Sotheby’s revealed today that its Paris auction rooms will have an early work by Paul Gauguin: Le Jardin de Pissarro, Quai du Pothuis à Pontoise, 1881, a highlight of the Impressionist and Modern Art sale in Paris on 29 March. The painting has been in the same family since the 1920s. It was exhibited in 1964 in Pont-Aven. Then, again, at a recent popular exhibition at the Cleveland Museum of Art (Painting the Modern Garden: Monet to Matisse, 2015-2016). The back of the work contains two self-portraits. Here’s Sotheby’s release on the work:
Aurélie Vandevoorde, Head of the Impressionist and Modern Art Department at Sotheby’s France, explains: “While it is always an event to see major works by the great pioneers at the turn of the 20th century, such as Modigliani and Cézanne, emerge on the market, this time it is particularly moving to be able to unveil to the public one of Gauguin’s masterpieces that is so emblematic of his work, and is a testament to the friendship between those two great figures of modern art: Gauguin and Pissarro.”
Rare evidence of the close relationship between Gauguin and Pissarro
This work is emblematic of Gauguin’s early career as a painter. Between 1879 and 1881, Gauguin frequently visited Pissarro, whom he called his “dear teacher” in a number of letters. He would often stay in Pontoise, where Pissarro lived. The latter launched Gauguin’s career as a painter and taught him all the technique he required. These were formative years for Gauguin’s art. As Christophe Duvivier, Director of the Pontoise museums, puts it: “With Pissarro, Gauguin learnt to see landscape and summarise it.” And Victor Segalen writes: “From this master, Gauguin learnt how to choose which colours to put onto canvas. […] What is more, Pissarro taught him independence, and freed him from all control except his own […].” (Hommage à Gauguin, l’insurgé des Marquises, 2003).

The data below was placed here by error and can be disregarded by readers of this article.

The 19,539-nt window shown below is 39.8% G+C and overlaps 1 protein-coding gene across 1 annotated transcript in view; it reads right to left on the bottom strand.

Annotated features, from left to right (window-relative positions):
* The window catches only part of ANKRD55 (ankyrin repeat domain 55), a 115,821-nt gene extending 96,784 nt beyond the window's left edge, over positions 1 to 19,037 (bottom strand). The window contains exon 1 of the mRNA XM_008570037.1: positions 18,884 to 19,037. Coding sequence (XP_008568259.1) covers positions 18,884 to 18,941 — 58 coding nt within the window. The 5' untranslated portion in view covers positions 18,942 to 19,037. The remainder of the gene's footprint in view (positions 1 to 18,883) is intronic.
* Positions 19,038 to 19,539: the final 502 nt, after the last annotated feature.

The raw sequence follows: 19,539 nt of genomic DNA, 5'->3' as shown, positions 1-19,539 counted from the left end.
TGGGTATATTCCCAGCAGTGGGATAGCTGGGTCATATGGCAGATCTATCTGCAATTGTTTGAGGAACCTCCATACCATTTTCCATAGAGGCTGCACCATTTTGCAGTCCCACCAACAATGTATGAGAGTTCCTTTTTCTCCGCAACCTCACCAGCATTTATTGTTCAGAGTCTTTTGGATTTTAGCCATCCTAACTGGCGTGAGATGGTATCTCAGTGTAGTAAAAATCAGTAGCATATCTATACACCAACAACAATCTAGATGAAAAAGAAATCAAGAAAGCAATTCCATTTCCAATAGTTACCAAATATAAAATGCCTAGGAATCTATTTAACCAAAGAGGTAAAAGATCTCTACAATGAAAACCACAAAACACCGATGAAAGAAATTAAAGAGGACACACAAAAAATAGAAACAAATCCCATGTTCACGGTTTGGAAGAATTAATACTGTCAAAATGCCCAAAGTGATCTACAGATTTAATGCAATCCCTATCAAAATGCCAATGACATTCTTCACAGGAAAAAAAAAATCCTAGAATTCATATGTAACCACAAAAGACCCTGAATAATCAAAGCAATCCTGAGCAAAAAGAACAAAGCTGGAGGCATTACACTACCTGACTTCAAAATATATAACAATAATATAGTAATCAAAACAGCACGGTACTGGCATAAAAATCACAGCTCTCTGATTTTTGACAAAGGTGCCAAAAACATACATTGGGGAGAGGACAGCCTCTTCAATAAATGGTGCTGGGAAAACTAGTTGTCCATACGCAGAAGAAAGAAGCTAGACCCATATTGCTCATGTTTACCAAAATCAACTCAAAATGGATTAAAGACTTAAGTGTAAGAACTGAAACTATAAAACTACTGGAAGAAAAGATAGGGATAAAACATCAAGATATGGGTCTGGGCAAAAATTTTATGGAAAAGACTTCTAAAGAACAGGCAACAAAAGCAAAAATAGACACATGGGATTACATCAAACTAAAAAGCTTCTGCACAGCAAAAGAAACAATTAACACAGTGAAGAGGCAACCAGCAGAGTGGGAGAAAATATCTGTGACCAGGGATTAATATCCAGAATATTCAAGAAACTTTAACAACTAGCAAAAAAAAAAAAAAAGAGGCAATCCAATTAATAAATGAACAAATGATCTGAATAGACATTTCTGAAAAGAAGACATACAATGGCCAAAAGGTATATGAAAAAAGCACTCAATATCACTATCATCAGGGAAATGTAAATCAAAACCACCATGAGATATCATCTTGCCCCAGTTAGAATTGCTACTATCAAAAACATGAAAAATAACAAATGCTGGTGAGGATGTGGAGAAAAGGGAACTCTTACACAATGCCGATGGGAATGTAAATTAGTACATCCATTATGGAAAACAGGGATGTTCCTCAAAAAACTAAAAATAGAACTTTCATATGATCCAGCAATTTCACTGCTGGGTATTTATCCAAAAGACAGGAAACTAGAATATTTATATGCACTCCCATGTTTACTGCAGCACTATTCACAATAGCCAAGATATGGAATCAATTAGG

The two men met in 1879 and Pissarro immediately offered advice and encouragement to the young Gauguin, who was then emerging as a painter. The friendship between the two men is reflected in a joint work made in 1880 and kept at the Musée d’Orsay: a portrait of Gauguin by Pissarro combined with a portrait of Pissarro by Gauguin.
The house featured in this painting is where Pissarro lived in Pontoise between summer 1881 and November 1882, on Quai du Pothuis. Gauguin often came to see his teacher here, and this painting bears witness to these regular visits. It appears to be contemporary with a work by Pissarro depicting the same scene.
A particularly touching detail is that it is almost certain that the figure beneath the umbrella is Pissarro himself. We know the latter often painted beneath an umbrella, as portrayed in many works and images showing the artist in Pontoise. This is more than a landscape, it is Gauguin’s homage to his teacher, whose presence is suggested here.
Exceptionally, on the back of the canvas are two self-portraits by the artist
According to the catalogue raisonné on Gauguin, these are the first known self-portraits by the artist. It appears certain that they were executed after the landscape. While they are painted on a blank background, both are of an exceptional quality, presaging some of Gauguin’s most famous self-portraits, made a few years later.
A work at the dawn of modernity
Painted very early in Gauguin’s career, this double work already reveals a striking modernity. The landscape is framed in a particular, innovative way, inspired by photographic techniques. If we compare this piece with the version painted by Pissarro, the modernity of Gauguin’s work is evident. It reveals a 20th century style and prefigures Gauguin’s innovations that would come in the years ahead. The self-portraits, with their pared-back facial features, also look ahead to the Synthetist period of Pont-Aven in 1888. With this work from his youth, the artist is fully asserting his identity.